by Jan Drexler
The literary world has changed in the last fifty years. In the past, authors like J.R.R. Tolkien could spend three pages introducing us to his main character in “The Hobbit” (Bilbo Baggins,) complete with a description of his home and family history – and he does this in the first three pages of the book. I happen to like that style, and when I read “The Hobbit,” I settle into my comfy chair ready to lose myself in the story.
But things have changed! In our time, authors need to get to the action as soon as possible and leave the backstory and descriptions for later.
How do you do this?
Layer by layer.
Onions or cake. Take your pick!
Either way, we peel our character’s layers back little by little, letting our readers learn to know our characters by their actions. Or a comment here. A thought there.
It’s tempting to tell the reader everything! We love our characters and we want our readers to love them, too!
But an information dump (where you give your reader way too much information at once) is like your co-worker setting you up for a blind date with her favorite cousin. She has been gushing over this guy for two weeks, telling you all about his job, family, house, dog, his appendicitis attack in 8th grade… But really, don’t you want to meet him first? Don’t you want to be the one to decide if you want to get to know him better?
Do your readers a favor and peel away those layers little by little.
Here’s an example from my work in progress, Softly Blows the Bugle. We’ve already met the hero, Aaron, in the first scene. There we found out that he was wounded and captured at Gettysburg. First layer.
In the second scene, we begin to see him through his own eyes as he’s talking to his friend Jonas:
“But the war changed you.” Aaron let his mind go back to the angry, fiery young man he had been, hot to kill any Yankee he could find after a scouting party shot Grandpop. “It changed both of us. War will do that.”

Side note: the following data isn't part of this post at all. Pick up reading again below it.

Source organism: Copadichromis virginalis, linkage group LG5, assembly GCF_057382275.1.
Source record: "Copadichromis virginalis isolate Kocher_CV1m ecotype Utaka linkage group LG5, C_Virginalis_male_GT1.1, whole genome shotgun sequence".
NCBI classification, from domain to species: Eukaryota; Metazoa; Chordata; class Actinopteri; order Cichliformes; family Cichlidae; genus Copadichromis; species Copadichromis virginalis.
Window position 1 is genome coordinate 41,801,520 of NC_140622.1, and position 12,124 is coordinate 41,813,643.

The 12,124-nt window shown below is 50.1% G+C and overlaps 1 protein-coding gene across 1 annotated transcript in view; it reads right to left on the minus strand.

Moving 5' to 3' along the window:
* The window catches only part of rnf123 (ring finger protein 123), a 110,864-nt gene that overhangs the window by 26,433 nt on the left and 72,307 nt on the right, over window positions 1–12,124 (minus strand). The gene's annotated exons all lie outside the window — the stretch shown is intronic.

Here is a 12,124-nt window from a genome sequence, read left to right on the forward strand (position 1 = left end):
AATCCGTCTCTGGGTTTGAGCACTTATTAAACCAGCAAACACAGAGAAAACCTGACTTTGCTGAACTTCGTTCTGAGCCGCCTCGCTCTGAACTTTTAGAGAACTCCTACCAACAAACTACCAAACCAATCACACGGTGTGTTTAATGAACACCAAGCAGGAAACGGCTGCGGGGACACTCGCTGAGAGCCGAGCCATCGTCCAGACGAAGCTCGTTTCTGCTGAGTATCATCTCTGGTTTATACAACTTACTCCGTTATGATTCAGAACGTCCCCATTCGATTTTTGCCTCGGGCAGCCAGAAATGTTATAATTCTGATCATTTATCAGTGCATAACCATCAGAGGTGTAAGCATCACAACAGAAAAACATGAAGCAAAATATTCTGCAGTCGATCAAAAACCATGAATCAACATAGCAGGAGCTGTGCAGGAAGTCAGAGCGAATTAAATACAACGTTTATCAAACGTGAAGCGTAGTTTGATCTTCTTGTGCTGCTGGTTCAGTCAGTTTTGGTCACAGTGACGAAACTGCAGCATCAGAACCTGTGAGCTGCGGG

That snippet is all we know so far about Aaron’s past. It’s just one more layer, but the story isn't finished yet.
Later in the book, but still early, we’ll learn more about Grandpop and what he meant to Aaron. Another layer.
Somewhere around the middle of the story, memories of Aaron’s mother will begin to surface. Thin layers peel away, revealing his home life as a child.
Toward the end, we’ll learn the secret of Aaron’s past, and the reason he believes the lie that has ruled his life. Peeling back layer by layer by layer.
Meanwhile, all through the story we watch Aaron’s actions, how he treats other people, and how they respond to him. Layers.
By the end of the book, if I have done my work well, we will know Aaron’s story, his struggles, his spiritual battles, and his physical battles. And we will know the inner man. The hero the readers will fall in love with.
At the same time, we need to be careful not to peel back a layer, revealing a hint of an important detail, and then never bring it up again.
For example, what if you read that smidgen of information at the beginning of the book (Aaron let his mind go back to the angry, fiery young man he had been, hot to kill any Yankee he could find after a scouting party shot Grandpop,) but then you never learned any more about Grandpop or that event? Or what if I didn’t let the readers see the process of the change between then and now? What if I never let the other shoe drop?
Among the things I look for in my revision process are unfinished trails like this. And if I don’t catch them, I pray that my editor will!
Let's chat! Have you ever experienced the "information dump" in your writing? What about in your reading? Or, does it bother you when an author leaves a detail hanging? (It's one of my pet peeves!)
Thanks for reading, and have a blessed Holy Week!
Jan Drexler spent her childhood dreaming of living in the Wild West and is now thrilled to call the Black Hills of South Dakota her home. When she isn’t writing she spends much of her time satisfying her cross-stitch addiction or hiking and enjoying the Black Hills with her husband of more than thirty-six years. Her writing partner is her corgi, Thatcher, who makes life…interesting.